"Hamilton" creator Lin-Manuel Miranda is defending his award-winning work after a Texas church staged an allegedly unauthorized version of the Broadway musical.
"Grateful to all of you who reached out about this illegal, unauthorized production. Now lawyers do their work," Miranda tweeted Wednesday.
Last weekend, The Door Christian Fellowship Ministries in McAllen, Texas, produced and livestreamed a rendition of “Hamilton” that appeared to conclude with a sermon by a church pastor comparing being gay to being addicted to alcohol or drugs.
The final sermon by an associate pastor, Victor Lopez, compared homosexuality to drug addiction, according to a full video of the performance.
“Maybe you struggle with alcohol, with drugs, homosexuality, maybe you struggle with other things in life, your finances, whatever, relationships,” the video shows Lopez say. “God can help you tonight.”
The livestream video has been taken down, but NBC News obtained a recording of the performance from writer and atheism advocate Hemant Mehta. Mehta would not identify whom he obtained the video from.
The Texas church could potentially face legal penalties related to copyright infringement, allegedly producing the show without permission and implementing script changes to include religious references — but nothing had been filed in court as of Wednesday evening.
The Dramatists Guild — a professional organization representing playwrights, composers and lyricists — also condemned the church "for its unauthorized production" of "Hamilton."
"In addition to performing the show without a license, the Door McAllen Church changed lyrics and added text without permission," the Dramatists Guild said in a statement. "We hold up the Door McAllen Church’s brazen infringement to shine a light on the problematic pattern of some theatrical organizations performing authors’ work without a license and rewriting the text without authorial consent."
"No organization, professional, amateur, or religious, is exempt from these laws," the guild added. "No writer’s work, whether they are a student who has just written their first play, or Lin-Manuel Miranda, can be performed without their permission. And it is never okay to change the words, lyrics, or notes, without their express consent."
In his tweet Wednesday, Miranda added that he is "always grateful to the @dramatistsguild, who have the backs of writers everywhere, be it your first play or your fiftieth."
The "Hamilton" version staged by the church also included several biblical references that were not originally in the Tony Award-winning musical, according to a description of the livestream by Howard Sherman, the director of the Arts Integrity Initiative at The New School in New York City, who was not affiliated with the performance.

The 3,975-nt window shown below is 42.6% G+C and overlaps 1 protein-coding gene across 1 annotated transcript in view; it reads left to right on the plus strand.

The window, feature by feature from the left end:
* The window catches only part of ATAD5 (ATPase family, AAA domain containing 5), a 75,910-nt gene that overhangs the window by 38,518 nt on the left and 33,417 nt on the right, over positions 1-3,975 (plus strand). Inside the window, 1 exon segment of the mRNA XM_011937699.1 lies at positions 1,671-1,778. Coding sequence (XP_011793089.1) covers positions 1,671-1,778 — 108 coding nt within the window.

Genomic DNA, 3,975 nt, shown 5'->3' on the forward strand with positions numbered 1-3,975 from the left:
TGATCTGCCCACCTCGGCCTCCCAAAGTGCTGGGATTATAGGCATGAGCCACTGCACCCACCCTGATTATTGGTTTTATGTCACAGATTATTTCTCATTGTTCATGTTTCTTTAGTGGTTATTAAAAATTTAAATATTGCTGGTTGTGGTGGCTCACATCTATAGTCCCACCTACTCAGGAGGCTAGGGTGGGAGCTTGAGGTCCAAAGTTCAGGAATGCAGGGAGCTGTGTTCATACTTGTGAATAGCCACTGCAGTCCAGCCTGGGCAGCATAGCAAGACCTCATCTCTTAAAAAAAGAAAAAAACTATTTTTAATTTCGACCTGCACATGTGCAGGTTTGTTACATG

Sherman said the production, which was first reported on by OnStage Blog, changed one of the main characters’ lines by adding the sentence, “Jesus gives me the strength to pull through; when I needed him most he was right on time.”
Another line from a video posted by Mehta shows the actor portraying Alexander Hamilton reciting more changed lyrics.
“What is a legacy?” the actor says. “It’s knowing that you repented and accepted the gospel of Jesus Christ that sets men free. You sent your sinless son of man on Calvary to die for me.”
Representatives for the church did not respond to a request for comment Wednesday. But in a statement to The Dallas Morning News, Roman Gutierrez, a pastor at The Door Christian Fellowship Ministries in McAllen, said that the church is not anti-LGBTQ and that the church had received legal permission from “Hamilton” to produce the show.
Shane Marshall Brown, a spokesperson for the official “Hamilton” production, said it does not grant amateur or professional licenses for any stage productions and that it did not authorize the church to put on the performance.
The “Hamilton” production was made aware Saturday of an “unauthorized staging” of the musical from the night before, he said.
It was also told the church was planning to hold additional performances, according to Brown, prompting a cease-and-desist letter for "unauthorized use of Hamilton’s intellectual property,” as well as a demand that the church immediately remove any videos of the production from its social media accounts and website.
The church had also planned to hold a performance Saturday night. After “Hamilton” received a response to the cease-and-desist letter, the production informed the church that it could proceed with its last performance as long as it did not record or broadcast it and it did not put on any further production, Brown said. Another condition was that “Hamilton” would be discussing the matter “with the parties behind this unauthorized production within the coming days once all facts are properly vetted.”
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